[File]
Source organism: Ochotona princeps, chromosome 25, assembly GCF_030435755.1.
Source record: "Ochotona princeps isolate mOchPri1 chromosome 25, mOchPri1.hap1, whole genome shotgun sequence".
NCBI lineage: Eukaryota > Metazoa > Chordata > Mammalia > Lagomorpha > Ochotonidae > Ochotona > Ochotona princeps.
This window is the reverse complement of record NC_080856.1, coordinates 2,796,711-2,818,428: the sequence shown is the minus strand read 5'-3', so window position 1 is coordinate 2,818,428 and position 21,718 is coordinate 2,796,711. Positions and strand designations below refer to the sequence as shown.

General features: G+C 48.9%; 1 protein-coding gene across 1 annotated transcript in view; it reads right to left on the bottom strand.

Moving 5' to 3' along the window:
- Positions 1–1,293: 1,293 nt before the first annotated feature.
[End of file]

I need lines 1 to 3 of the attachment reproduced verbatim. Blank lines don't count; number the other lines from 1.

Source organism: Ochotona princeps, chromosome 25, assembly GCF_030435755.1.
Source record: "Ochotona princeps isolate mOchPri1 chromosome 25, mOchPri1.hap1, whole genome shotgun sequence".
NCBI lineage: Eukaryota > Metazoa > Chordata > Mammalia > Lagomorpha > Ochotonidae > Ochotona > Ochotona princeps.